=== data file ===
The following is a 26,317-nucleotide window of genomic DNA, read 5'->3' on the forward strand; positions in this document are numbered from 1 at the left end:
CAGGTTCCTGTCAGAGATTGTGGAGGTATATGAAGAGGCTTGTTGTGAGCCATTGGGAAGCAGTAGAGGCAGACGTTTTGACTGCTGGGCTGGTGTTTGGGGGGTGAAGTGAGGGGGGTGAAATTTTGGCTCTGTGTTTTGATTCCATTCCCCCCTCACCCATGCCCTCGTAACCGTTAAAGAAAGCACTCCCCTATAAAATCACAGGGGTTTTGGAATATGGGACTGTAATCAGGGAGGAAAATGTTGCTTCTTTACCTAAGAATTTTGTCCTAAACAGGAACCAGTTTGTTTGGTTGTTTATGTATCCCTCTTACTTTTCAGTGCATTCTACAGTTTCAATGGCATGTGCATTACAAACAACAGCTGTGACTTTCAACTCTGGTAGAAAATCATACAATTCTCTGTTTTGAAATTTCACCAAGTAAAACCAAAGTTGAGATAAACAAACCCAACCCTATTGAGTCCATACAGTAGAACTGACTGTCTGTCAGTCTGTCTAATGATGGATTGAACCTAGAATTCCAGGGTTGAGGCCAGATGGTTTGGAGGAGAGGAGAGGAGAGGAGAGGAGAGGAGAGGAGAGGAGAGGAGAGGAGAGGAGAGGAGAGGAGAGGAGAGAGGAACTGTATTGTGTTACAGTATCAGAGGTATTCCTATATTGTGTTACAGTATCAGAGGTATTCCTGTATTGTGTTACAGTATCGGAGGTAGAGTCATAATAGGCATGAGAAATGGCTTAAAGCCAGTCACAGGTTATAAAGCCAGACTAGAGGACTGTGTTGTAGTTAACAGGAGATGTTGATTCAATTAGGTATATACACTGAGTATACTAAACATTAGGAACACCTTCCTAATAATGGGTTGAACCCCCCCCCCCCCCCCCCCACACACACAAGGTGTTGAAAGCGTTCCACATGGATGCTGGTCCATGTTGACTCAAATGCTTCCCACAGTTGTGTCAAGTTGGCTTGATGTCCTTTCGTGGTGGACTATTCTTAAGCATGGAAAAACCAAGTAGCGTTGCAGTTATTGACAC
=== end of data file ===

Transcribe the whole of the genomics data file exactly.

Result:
The following is a 26,317-nucleotide window of genomic DNA, read 5'->3' on the forward strand; positions in this document are numbered from 1 at the left end:
CAGGTTCCTGTCAGAGATTGTGGAGGTATATGAAGAGGCTTGTTGTGAGCCATTGGGAAGCAGTAGAGGCAGACGTTTTGACTGCTGGGCTGGTGTTTGGGGGGTGAAGTGAGGGGGGTGAAATTTTGGCTCTGTGTTTTGATTCCATTCCCCCCTCACCCATGCCCTCGTAACCGTTAAAGAAAGCACTCCCCTATAAAATCACAGGGGTTTTGGAATATGGGACTGTAATCAGGGAGGAAAATGTTGCTTCTTTACCTAAGAATTTTGTCCTAAACAGGAACCAGTTTGTTTGGTTGTTTATGTATCCCTCTTACTTTTCAGTGCATTCTACAGTTTCAATGGCATGTGCATTACAAACAACAGCTGTGACTTTCAACTCTGGTAGAAAATCATACAATTCTCTGTTTTGAAATTTCACCAAGTAAAACCAAAGTTGAGATAAACAAACCCAACCCTATTGAGTCCATACAGTAGAACTGACTGTCTGTCAGTCTGTCTAATGATGGATTGAACCTAGAATTCCAGGGTTGAGGCCAGATGGTTTGGAGGAGAGGAGAGGAGAGGAGAGGAGAGGAGAGGAGAGGAGAGGAGAGGAGAGGAGAGGAGAGGAGAGGAGAGAGGAACTGTATTGTGTTACAGTATCAGAGGTATTCCTATATTGTGTTACAGTATCAGAGGTATTCCTGTATTGTGTTACAGTATCGGAGGTAGAGTCATAATAGGCATGAGAAATGGCTTAAAGCCAGTCACAGGTTATAAAGCCAGACTAGAGGACTGTGTTGTAGTTAACAGGAGATGTTGATTCAATTAGGTATATACACTGAGTATACTAAACATTAGGAACACCTTCCTAATAATGGGTTGAACCCCCCCCCCCCCCCCCCCACACACACAAGGTGTTGAAAGCGTTCCACATGGATGCTGGTCCATGTTGACTCAAATGCTTCCCACAGTTGTGTCAAGTTGGCTTGATGTCCTTTCGTGGTGGACTATTCTTAAGCATGGAAAAACCAAGTAGCGTTGCAGTTATTGACAC